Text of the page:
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What Does a Data Steward Actually Do? Part 2

September 1st, 2022 | by
The archaeologist Dr. phil. Sophie Helas can be seen in the picture

Dr. phil. Sophie Helas in interview.
Source: Sophie Helas/Own Illustration

In the second part of our series, we have prepared an exciting interview with archaeologist Dr. phil. Sophie Helas, who has been working as a Data Steward at RWTH Aachen University since 2021. We have summarised for you what her motivation was to apply as a Data Steward, what her field of work is like and the challenges she faces in her everyday life.




Ms Helas, please describe your particularly important cornerstones of your previous professional career.

I began my studies in Classical Archaeology, Ancient History and Italian Romance Studies in Cologne in 1989 and graduated with a Master’s degree in Classical Archaeology in 1997. I then won a doctoral scholarship from the Gerda Henkel Foundation and was awarded a doctorate in Classical Archaeology in 1999. This was followed by a position at the University of Giessen, a one-year travel grant from the German Archaeological Institute (DAI) and a position at the DAI Rome for six years. After that, I, now a mother of two daughters, headed a DFG project in Gabii/Italy from the University of Bonn for six years and finally a three-year research project of the Gerda Henkel Foundation in Selinunte/Sicily.

I came to RWTH Aachen University in October 2021, to the Chair of Architectural History as part of the DFG project is a project idea for Research Data Management that originated here at RWTH and was applied for by Professor Anke Naujokat, as one of three applicants.

After my dissertation, I always worked as a researcher, usually on research projects that were linked to archaeological excavations. This generates a lot of research data, the preservation and management of which is of central importance, because excavating means destroying. Collecting and saving important information during the excavation in order to be able to evaluate it afterwards requires systematics, discipline and patience. But without this data, neither evaluation nor publication is possible.

So I have always managed my research data before I came to so-called research data management. For example, more than 25 years ago I built up a (later relational) database for archaeological excavations with the FileMaker application (version 2.1!) and constantly developed it further. It is still running, by the way.


What was your motivation to apply as a data steward?

The Aachen project position appealed to me very much because I know from my own experience the necessity of storing research data in a structured way and making it accessible. I also have a soft spot for architecture and I have always worked on architectural topics as an archaeologist.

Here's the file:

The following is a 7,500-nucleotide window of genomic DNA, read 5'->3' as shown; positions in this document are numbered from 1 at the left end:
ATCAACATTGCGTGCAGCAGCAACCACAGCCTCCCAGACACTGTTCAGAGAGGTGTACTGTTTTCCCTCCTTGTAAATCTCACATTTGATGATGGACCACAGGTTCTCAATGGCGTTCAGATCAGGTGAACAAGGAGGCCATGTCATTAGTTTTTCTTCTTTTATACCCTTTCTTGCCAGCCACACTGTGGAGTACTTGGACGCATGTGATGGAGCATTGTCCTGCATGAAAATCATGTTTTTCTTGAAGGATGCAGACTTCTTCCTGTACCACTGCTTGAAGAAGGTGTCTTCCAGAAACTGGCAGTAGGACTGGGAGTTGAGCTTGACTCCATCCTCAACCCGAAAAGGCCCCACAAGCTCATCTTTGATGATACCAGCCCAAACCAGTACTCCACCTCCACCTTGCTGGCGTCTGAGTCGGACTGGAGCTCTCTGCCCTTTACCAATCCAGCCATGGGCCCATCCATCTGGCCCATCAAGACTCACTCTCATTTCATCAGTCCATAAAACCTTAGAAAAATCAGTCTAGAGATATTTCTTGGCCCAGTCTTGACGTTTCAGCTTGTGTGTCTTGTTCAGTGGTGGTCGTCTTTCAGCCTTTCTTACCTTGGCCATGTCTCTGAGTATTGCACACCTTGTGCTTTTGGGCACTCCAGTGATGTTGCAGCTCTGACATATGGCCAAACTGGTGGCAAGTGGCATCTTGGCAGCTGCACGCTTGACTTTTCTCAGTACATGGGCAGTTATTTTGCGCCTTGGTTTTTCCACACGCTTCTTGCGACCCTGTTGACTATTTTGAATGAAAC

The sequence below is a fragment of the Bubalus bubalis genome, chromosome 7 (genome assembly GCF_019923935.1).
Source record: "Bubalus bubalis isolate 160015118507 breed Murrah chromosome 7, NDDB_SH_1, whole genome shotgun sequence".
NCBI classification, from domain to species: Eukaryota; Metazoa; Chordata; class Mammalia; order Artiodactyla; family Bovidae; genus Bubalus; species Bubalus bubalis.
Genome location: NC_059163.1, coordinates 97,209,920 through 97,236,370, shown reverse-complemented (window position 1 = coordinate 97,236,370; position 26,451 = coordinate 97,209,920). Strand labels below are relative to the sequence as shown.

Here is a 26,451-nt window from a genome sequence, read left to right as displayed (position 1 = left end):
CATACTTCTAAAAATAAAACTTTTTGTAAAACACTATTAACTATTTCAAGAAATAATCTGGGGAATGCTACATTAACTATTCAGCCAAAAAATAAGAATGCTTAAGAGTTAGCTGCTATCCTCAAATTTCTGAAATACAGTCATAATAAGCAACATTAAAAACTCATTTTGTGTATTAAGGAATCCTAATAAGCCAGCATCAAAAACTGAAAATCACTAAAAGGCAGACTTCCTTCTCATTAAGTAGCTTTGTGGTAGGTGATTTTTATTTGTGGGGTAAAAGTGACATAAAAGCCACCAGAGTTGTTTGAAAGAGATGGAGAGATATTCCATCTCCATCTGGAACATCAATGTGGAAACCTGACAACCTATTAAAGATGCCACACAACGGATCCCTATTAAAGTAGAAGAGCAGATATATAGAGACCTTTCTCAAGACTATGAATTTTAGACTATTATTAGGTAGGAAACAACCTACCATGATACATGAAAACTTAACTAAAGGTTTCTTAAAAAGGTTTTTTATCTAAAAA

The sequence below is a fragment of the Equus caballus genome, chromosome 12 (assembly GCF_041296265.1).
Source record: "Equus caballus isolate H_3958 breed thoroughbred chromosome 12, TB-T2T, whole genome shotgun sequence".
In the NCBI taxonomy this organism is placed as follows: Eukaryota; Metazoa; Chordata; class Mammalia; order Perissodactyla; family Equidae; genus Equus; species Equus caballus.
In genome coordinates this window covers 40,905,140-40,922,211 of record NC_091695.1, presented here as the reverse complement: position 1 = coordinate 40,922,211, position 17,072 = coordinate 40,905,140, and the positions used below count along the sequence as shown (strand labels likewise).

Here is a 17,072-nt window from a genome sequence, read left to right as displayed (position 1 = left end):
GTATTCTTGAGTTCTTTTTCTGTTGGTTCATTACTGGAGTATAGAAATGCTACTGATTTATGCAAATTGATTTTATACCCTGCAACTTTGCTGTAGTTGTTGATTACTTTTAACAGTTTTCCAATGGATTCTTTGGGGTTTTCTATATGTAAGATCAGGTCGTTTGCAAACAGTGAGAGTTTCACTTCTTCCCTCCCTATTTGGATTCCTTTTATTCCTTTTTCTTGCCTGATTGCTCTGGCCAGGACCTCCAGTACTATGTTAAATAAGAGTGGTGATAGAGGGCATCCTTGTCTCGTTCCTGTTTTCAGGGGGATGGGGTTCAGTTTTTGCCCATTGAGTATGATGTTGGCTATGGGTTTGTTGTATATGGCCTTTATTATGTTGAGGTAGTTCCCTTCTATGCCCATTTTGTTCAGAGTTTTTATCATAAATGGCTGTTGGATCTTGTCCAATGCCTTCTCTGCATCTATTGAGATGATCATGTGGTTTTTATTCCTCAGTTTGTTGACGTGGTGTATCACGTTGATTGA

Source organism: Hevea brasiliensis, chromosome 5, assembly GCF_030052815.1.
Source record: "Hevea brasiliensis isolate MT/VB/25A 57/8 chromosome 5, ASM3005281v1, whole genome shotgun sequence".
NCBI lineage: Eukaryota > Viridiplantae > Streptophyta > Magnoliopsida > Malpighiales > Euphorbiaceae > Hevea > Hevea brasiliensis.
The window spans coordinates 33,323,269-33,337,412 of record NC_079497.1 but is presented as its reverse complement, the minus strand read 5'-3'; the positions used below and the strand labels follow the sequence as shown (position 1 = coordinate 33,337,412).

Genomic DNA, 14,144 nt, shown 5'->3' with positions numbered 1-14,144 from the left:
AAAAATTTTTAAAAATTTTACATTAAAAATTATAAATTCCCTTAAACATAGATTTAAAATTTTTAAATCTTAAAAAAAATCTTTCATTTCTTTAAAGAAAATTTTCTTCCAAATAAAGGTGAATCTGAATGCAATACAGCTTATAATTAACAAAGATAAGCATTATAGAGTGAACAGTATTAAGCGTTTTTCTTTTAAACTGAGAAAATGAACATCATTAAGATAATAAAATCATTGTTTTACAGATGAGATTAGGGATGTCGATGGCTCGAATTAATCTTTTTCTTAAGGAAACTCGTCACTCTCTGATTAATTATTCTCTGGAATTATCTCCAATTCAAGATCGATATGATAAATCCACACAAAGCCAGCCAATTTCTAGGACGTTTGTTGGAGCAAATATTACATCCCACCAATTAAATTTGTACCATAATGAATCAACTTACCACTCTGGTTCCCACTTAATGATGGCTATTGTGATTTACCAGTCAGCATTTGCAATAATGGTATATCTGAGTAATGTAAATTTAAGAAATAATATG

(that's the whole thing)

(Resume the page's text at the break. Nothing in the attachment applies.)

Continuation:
I find the approach of developing the research portal in close consultation with the specialist community particularly promising, as I have already had the experience that people working in science are presented with ready-made concepts that then turn out to be unsuitable for practical use and are more annoying than helpful. This meant they had no future. It excites me to work on the development of this portal, which will satisfy scientific demands as well as be user-friendly and visually attractive. That was the real motivation: to put the cart by the user so that the horse runs well.


Can you describe your current tasks as a data steward?

My tasks in the team are project management, i.e. organising meetings, workshops and conferences, public relations, which includes maintaining our homepage, and maintaining contacts, especially with the members of the Scientific Advisory Board. In addition, I can incorporate my practical experience with similar research data into the evaluation of our project, which is being developed jointly with the TU Berlin and FIZ Karlsruhe. In this way, I check whether, for example, the metadata model also works in practice and whether it satisfactorily describes the respective research object. So my job is also (unfortunately) to be constantly critical.


What are the particular challenges in the role of data steward?

The research data on historical building research should not only be stored securely in the long term, but should also be findable for possible subsequent use – not an easy undertaking, since we also want to make external data from other repositories accessible.

A particular challenge will be to gain the trust of the specialist community in order to establish as the research data portal for historical building research. I think we will have to convince with quality above all. But a lot will also depend on communication; we have to find the right language and think in a very user-oriented way.


Thank you very much for the interview and the exciting insights!


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If you have any questions about Data Stewards or about RDM in general, simply write a message to the IT-ServiceDesk. The RDM team looks forward to hearing from you.



Responsible for the content of this article are Dr. phil. Sophie Helas and Lina-Louise Kaulbach.

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